Pursuing Partnership: 5 Needed Conversations
Conversation #2 – Theology Matters
By Dr Rob Dixon drrobdixon.com
Together in Ministry: Women and Men in Flourishing Partnerships, IVP
This article is part of the series Pursuing Partnership: Men and Women in Ministry.
This is part 3 of a five-part series of articles that lay out crucial conversations that communities can have in pursuit of a ministry workplace marked by thriving partnerships between women and men. The five conversations include story, theology, culture, boundaries, and representation.
A second conversation that communities can pursue as they seek to form flourishing mixed-gender ministry partnerships is theological in nature. Done correctly, theology should help us interpret the world around us. Because of this, theology matters, whether we’re talking about individuals or groups.
And when it comes to women and men in ministry partnerships, theology is absolutely crucial. How we think theologically about partnerships will in many ways dictate what shape partnerships will eventually take in our communities. With this in mind, I want to encourage communities to open up a theological conversation, and I have two recommendations in this area.
First, a good place to start is with any existing theological statements or papers. Does your community have one? Do you know what it says?!? As I’ve been consulting with communities over the last couple of years, I’ve realized that even if a community has an articulated theological position on women in leadership or women and men in partnership, it’s not always the case that people are aware of it! Leaders can make space for their communities to read and reflect on any existing statements, corporately discerning whether those previously-articulated statements accurately describe a group’s theological position.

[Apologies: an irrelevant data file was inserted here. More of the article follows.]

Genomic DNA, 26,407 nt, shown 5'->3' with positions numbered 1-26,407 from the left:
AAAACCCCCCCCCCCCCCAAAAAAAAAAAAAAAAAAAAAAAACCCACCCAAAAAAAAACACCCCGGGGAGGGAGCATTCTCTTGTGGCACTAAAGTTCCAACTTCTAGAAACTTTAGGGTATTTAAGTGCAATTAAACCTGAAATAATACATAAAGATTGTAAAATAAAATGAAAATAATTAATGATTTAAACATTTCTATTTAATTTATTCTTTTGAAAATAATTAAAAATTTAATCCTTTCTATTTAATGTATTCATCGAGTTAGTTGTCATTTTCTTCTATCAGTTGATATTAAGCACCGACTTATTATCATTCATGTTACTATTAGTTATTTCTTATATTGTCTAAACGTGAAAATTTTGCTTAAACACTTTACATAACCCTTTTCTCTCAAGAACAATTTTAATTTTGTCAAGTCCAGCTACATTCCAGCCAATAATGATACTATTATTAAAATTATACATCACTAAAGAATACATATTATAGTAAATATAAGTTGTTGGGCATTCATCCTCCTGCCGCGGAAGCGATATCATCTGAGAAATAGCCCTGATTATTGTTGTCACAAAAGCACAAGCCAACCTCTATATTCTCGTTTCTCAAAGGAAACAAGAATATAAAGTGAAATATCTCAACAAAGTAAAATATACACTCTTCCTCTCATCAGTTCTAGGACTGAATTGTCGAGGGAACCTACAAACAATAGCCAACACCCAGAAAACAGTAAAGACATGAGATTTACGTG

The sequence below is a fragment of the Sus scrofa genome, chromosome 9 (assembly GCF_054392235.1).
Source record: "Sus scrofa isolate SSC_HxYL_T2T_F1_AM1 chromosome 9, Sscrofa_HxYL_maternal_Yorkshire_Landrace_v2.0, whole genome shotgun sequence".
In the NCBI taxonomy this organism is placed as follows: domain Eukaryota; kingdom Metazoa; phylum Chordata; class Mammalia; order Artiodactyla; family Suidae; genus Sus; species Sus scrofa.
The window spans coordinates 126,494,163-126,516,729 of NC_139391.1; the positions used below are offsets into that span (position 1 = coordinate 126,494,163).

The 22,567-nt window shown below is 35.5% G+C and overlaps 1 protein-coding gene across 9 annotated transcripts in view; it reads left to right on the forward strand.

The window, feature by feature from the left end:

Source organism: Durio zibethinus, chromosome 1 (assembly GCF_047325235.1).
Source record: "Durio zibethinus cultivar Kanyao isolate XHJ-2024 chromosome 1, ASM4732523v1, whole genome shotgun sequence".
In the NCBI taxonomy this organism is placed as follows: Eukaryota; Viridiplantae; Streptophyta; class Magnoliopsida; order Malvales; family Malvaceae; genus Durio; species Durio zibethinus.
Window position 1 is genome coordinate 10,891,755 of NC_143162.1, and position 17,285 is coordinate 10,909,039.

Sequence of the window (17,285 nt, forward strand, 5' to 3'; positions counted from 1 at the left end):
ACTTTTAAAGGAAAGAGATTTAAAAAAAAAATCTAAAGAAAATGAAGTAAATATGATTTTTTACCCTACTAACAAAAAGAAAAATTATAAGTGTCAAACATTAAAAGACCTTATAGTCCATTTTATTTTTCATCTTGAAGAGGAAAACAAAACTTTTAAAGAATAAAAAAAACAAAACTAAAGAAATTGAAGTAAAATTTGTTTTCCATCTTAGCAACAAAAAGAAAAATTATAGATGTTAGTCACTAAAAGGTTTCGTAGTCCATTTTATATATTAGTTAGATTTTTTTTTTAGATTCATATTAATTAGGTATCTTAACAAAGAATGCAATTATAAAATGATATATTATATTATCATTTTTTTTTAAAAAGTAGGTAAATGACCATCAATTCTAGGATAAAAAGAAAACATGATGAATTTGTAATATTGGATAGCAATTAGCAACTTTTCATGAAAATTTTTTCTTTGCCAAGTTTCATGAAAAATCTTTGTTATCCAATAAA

Second, if a community does not have an articulated position, or if an updated position seems warranted, I recommend starting a process where a community opens the Scriptures on the topic of women and men in partnership. I’ve done some thinking about what healthy theological exploration processes could entail; consider the following parameters:
- Unhurried. In a fruitful process, there is plenty of time for folks to grapple with the text and its implications.
- Safe. Talking theology doesn’t have to be a debate! Safe processes include clear expectations and parameters around the process.
- Well-led. Sessions are led in a way that makes space for the Spirit’s presence to be evident.
- Well-resourced. Any outside sources are well-vetted and represent a variety of perspectives.
- Bible-centered. Reading books and articles about a theology of women in leadership or women and men in partnership is fine, but leaders should make sure their groups spend time in the actual text and its context!
- Communal. Everyone can have their say, and the group benefits from the perspectives and insights of others. Again, a theological conversation doesn’t have to be a debate!
- Curious. Seminars or lectures have their place. But ideally, there is room for learner-guided questions and exploration.
- Honest. In particular, the group is clear about what will happen at the end of the study if there is theological disagreement.
How we think theologically serves as a foundation in so many areas of our lives, and so it should be as we seek to build a ministry workplace marked by flourishing mixed-gender ministry partnerships. Don’t skip this second conversation!
Register now for the full MissioNexus ‘24’ Workshop on “Pursuing Partnership,” March 21-22, in Kansas City hosted at Avant Ministries.
This article is submitted by Wendy Wilson of Missio Nexus and of Women’s Development Track. Women’s Development Track is a Missio Nexus member. Member organizations can provide content to the Missio Nexus website. See how by clicking here.
ResponsesThis site uses User Verification plugin to reduce spam. See how your comment data is processed.